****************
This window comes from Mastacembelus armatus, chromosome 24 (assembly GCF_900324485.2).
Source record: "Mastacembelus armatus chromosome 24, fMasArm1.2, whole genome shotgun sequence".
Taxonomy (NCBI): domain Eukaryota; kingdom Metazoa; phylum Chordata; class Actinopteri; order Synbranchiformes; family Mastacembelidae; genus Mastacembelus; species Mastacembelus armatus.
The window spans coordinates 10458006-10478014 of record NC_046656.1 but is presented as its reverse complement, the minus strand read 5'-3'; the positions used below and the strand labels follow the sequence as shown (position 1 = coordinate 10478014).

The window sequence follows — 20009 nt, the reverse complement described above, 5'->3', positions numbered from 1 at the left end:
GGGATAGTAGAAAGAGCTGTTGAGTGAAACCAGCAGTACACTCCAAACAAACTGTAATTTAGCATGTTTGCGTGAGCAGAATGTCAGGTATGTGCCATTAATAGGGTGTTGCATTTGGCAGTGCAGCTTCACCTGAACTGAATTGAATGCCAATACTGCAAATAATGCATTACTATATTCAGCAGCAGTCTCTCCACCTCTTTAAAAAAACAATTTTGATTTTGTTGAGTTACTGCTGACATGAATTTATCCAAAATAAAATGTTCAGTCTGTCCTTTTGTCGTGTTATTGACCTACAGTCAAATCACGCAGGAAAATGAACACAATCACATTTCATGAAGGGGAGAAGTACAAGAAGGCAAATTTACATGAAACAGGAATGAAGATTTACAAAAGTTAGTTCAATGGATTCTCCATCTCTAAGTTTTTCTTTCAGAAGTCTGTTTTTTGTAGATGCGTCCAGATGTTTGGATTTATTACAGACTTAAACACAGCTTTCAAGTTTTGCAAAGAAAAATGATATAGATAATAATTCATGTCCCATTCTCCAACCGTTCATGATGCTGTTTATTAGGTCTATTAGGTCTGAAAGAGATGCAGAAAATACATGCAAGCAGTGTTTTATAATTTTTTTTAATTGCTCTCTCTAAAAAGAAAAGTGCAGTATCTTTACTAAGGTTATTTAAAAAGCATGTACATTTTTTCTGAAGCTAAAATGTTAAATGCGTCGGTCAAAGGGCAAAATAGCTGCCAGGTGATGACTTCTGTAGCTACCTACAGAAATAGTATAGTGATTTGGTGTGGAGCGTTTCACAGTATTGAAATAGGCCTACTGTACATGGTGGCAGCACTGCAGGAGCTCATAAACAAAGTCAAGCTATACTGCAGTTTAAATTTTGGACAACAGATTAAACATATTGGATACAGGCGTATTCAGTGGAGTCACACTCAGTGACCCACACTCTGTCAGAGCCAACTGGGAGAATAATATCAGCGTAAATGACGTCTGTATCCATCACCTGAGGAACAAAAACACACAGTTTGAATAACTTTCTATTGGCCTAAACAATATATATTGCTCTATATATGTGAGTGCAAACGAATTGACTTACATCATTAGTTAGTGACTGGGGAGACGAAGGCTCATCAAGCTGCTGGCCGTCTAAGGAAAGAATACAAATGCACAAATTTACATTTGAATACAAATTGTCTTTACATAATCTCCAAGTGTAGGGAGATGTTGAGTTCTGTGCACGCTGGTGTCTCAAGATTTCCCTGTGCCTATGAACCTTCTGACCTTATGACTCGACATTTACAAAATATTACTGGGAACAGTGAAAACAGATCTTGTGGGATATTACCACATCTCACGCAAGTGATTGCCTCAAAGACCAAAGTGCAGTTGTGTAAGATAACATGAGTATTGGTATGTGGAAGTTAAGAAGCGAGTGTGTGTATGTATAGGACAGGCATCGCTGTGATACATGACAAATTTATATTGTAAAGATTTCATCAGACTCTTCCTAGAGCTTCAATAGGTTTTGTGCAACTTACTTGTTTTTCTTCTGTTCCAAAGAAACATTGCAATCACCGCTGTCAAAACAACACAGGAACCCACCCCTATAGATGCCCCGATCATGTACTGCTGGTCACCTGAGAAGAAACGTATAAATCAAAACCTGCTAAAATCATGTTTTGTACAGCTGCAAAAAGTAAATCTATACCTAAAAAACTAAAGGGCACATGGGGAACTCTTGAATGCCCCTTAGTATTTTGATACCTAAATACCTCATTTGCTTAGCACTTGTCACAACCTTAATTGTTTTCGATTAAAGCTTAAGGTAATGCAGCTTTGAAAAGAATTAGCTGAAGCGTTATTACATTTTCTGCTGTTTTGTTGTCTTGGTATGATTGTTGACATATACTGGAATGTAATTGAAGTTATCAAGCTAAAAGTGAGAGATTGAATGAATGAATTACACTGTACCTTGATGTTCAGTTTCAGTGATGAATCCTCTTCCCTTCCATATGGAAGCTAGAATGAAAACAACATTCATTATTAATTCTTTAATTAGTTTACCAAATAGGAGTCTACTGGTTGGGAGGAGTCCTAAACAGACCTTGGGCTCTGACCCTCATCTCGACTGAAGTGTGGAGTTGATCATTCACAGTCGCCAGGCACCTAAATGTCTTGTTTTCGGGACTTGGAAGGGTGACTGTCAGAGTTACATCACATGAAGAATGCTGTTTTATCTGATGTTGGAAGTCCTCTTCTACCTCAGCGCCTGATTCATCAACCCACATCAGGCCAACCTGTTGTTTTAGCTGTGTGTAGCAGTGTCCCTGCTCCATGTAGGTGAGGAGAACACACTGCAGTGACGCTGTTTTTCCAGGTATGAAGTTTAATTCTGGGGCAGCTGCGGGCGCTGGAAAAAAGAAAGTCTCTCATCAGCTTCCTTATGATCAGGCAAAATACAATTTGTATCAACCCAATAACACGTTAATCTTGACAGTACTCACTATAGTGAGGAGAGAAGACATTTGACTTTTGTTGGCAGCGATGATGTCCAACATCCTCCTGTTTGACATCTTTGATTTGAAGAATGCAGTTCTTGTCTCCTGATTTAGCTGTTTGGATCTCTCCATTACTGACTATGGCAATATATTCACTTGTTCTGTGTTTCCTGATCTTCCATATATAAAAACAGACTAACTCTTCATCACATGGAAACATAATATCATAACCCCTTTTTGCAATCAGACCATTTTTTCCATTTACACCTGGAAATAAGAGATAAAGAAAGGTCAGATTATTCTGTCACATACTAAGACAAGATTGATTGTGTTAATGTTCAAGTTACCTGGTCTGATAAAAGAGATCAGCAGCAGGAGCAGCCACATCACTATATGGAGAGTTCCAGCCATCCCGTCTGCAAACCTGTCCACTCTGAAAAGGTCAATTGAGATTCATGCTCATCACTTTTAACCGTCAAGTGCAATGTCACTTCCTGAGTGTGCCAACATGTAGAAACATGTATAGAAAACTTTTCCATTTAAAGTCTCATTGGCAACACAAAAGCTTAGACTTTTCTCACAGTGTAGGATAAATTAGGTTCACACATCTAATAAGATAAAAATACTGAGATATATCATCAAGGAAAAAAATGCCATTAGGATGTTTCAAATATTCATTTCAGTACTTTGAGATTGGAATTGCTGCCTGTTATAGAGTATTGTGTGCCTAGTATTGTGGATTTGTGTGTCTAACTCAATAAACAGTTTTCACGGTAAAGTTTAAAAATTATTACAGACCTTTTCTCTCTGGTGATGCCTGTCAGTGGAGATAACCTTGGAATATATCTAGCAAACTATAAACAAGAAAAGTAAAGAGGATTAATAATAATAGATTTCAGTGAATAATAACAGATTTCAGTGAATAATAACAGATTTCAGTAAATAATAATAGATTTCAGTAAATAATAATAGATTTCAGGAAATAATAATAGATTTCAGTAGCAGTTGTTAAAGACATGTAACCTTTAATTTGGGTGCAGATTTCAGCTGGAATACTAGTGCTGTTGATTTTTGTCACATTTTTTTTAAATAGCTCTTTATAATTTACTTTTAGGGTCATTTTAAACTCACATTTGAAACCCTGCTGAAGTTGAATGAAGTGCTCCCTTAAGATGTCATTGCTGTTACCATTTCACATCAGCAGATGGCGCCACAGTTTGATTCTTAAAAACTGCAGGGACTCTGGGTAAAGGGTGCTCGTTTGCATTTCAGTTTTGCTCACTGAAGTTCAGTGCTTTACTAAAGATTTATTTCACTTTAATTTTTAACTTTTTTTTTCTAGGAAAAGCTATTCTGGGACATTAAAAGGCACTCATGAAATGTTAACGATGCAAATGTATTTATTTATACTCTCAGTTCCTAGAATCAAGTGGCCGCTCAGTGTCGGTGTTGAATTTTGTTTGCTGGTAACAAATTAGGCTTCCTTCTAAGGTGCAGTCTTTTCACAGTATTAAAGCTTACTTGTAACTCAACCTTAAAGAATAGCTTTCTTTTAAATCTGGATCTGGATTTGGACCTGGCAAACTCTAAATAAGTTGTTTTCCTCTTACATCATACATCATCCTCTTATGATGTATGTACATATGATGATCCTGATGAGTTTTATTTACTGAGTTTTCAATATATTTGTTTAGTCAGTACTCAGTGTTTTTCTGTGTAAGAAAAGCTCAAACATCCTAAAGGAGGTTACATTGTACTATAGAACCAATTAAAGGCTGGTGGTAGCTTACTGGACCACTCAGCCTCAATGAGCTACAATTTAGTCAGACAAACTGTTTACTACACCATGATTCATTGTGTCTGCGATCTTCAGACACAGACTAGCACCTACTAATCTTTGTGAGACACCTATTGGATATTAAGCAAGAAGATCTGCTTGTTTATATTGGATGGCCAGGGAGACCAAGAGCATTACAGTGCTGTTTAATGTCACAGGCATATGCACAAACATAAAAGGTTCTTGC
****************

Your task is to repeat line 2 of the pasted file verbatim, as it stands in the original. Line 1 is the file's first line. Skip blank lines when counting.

Source record: "Mastacembelus armatus chromosome 24, fMasArm1.2, whole genome shotgun sequence".